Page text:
Kv1.5 channelopathy due to KCNA5 loss-of-function mutation causes human atrial fibrillation

Timothy M. Olson, Alexey E. Alekseev, Xiaoke K. Liu, Sungjo Park, Leonid V. Zingman, Martin Bienengraeber, Srinivasan Sattiraju, Jeffrey D. Ballew, Arshad Jahangir, Andre Terzic

Research output: Contribution to journalArticlepeer-review

363 Scopus citations


Atrial fibrillation is a rhythm disorder characterized by chaotic electrical activity of cardiac atria. Predisposing to stroke and heart failure, this common condition is increasingly recognized as a heritable disorder. To identify genetic defects conferring disease susceptibility, patients with idiopathic atrial fibrillation, lacking traditional risk factors, were evaluated. Genomic DNA scanning revealed a nonsense mutation in KCNA5 that encodes Kv1.5, a voltage-gated potassium channel expressed in human atria. The heterozygous E375X mutation, present in a familial case of atrial fibrillation and absent in 540 unrelated control individuals, introduced a premature stop codon disrupting the Kv1.5 channel protein. The truncation eliminated the S4-S6 voltage sensor, pore region and C-terminus, preserving the N-terminus and S1-S3 transmembrane domains that secure tetrameric subunit assembly. Heterologously expressed recombinant E375X mutant failed to generate the ultrarapid delayed rectifier current IKur vital for atrial repolarization and exerted a dominant-negative effect on wild-type current. Loss of channel function translated into action potential prolongation and early after-depolarization in human atrial myocytes, increasing vulnerability to stress-provoked triggered activity. The pathogenic link between compromised Kv1.5 function and susceptibility to atrial fibrillation was verified, at the organism level, in a murine model. Rescue of the genetic defect was achieved by aminoglycoside-induced translational read-through of the E375X premature stop codon, restoring channel function. This first report of Kv1.5 loss-of-function channelopathy establishes KCNA5 mutation as a novel risk factor for repolarization deficiency and atrial fibrillation.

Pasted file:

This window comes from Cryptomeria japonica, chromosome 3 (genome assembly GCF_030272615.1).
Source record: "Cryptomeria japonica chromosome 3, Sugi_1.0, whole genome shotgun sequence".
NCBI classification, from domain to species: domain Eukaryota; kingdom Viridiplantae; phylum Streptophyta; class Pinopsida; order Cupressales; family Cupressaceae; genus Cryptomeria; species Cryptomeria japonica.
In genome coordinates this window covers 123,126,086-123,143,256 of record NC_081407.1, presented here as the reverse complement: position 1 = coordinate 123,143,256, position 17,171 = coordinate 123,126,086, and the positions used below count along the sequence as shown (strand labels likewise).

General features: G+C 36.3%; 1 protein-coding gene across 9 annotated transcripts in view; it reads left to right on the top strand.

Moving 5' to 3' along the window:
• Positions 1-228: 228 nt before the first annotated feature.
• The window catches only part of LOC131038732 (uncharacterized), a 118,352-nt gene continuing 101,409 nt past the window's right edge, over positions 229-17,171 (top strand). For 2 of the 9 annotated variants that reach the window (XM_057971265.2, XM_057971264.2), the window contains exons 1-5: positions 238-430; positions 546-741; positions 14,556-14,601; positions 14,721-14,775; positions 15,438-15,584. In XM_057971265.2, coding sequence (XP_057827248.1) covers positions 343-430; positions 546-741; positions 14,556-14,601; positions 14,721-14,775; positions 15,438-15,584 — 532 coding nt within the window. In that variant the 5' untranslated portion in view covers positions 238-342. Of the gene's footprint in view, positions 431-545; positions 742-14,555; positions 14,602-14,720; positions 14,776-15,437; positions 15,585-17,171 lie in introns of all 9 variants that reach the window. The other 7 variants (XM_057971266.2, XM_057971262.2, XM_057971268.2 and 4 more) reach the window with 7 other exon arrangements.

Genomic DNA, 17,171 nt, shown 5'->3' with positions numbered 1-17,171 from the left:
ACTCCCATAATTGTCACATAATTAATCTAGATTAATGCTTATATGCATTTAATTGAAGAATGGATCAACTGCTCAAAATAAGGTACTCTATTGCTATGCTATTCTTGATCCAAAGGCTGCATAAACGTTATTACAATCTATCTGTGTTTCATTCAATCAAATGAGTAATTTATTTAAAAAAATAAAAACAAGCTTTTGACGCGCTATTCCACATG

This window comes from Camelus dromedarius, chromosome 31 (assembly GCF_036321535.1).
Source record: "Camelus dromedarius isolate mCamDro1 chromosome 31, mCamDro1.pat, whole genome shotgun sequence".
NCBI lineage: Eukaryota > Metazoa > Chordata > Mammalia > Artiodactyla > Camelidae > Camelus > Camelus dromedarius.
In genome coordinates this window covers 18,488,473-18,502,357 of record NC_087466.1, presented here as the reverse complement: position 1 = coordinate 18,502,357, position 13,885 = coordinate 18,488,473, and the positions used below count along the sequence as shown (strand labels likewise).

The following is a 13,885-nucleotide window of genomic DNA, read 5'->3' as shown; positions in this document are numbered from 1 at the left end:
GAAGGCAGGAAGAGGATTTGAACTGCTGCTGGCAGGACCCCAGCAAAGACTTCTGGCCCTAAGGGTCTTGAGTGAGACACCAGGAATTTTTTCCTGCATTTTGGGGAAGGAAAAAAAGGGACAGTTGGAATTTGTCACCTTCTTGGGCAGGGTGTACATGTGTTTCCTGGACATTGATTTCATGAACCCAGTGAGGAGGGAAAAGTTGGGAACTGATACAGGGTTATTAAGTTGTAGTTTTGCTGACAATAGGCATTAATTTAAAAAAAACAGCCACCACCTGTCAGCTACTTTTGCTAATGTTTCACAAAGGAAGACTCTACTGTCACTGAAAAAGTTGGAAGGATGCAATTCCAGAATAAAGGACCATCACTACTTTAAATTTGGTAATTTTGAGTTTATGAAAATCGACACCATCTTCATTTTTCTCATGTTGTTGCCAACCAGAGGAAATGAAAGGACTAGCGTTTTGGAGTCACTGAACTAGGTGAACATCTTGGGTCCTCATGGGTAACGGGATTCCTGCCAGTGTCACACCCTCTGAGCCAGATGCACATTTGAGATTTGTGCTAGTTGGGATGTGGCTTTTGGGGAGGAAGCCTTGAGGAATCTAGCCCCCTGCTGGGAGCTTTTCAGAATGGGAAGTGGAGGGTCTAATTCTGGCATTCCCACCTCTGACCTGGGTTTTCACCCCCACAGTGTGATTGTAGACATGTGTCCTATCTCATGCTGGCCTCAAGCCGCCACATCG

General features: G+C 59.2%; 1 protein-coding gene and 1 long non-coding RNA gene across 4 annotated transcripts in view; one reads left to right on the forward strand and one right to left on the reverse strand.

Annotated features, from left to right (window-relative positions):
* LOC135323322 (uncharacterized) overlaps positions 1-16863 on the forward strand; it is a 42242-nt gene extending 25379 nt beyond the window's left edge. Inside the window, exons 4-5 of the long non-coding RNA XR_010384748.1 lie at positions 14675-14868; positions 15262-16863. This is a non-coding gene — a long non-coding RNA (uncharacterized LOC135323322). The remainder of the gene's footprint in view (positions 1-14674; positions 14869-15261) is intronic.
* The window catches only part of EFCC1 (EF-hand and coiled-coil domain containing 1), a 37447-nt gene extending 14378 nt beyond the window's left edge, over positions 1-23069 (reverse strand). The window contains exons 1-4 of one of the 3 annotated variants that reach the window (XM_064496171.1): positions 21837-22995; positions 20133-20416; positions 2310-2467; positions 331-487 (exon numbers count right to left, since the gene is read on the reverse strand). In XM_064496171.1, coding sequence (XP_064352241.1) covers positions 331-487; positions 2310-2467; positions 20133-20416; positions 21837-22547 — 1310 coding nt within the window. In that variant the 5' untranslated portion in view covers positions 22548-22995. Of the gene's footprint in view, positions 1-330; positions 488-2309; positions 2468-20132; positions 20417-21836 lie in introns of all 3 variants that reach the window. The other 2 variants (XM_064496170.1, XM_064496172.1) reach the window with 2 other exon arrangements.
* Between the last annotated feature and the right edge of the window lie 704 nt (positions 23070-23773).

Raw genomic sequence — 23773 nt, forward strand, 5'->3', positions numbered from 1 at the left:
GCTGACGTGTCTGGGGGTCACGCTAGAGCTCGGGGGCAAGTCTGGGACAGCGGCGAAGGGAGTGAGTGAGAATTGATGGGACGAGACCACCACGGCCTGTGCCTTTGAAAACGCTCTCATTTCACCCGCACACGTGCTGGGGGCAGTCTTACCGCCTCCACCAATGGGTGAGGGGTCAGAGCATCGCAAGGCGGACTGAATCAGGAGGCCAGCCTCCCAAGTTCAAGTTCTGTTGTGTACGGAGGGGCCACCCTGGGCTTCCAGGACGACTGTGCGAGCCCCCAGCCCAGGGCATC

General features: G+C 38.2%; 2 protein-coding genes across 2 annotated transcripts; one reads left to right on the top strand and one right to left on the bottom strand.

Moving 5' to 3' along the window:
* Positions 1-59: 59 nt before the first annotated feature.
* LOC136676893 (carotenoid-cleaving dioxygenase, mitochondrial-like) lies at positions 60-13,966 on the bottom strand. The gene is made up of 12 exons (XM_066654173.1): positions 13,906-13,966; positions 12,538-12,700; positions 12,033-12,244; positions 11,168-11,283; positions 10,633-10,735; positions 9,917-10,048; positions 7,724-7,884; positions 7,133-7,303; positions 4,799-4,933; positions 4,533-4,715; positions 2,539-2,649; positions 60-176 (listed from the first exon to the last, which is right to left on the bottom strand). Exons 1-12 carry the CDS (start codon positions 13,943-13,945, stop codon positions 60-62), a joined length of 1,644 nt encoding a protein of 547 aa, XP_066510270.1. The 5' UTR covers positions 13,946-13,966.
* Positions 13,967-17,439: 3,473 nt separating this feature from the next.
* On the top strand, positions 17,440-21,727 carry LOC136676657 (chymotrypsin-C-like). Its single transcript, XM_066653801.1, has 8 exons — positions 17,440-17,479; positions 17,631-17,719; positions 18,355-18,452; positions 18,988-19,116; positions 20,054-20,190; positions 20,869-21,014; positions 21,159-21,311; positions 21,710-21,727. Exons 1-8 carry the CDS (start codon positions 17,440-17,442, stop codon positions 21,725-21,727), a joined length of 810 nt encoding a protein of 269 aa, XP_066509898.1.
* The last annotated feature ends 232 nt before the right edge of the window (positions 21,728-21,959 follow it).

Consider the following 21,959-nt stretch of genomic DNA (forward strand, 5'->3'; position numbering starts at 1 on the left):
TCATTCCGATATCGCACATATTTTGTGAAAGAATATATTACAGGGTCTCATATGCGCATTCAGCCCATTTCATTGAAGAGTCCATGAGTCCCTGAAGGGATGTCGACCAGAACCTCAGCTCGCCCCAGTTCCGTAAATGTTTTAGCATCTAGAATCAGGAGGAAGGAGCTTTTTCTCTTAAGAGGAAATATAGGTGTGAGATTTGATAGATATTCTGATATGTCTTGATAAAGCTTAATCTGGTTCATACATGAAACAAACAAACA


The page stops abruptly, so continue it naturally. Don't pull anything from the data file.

Original languageEnglish (US)
Pages (from-to)2185-2191
Number of pages7
JournalHuman molecular genetics
Issue number14
StatePublished - Jul 15 2006

ASJC Scopus subject areas

  • Molecular Biology
  • Genetics
  • Genetics(clinical)


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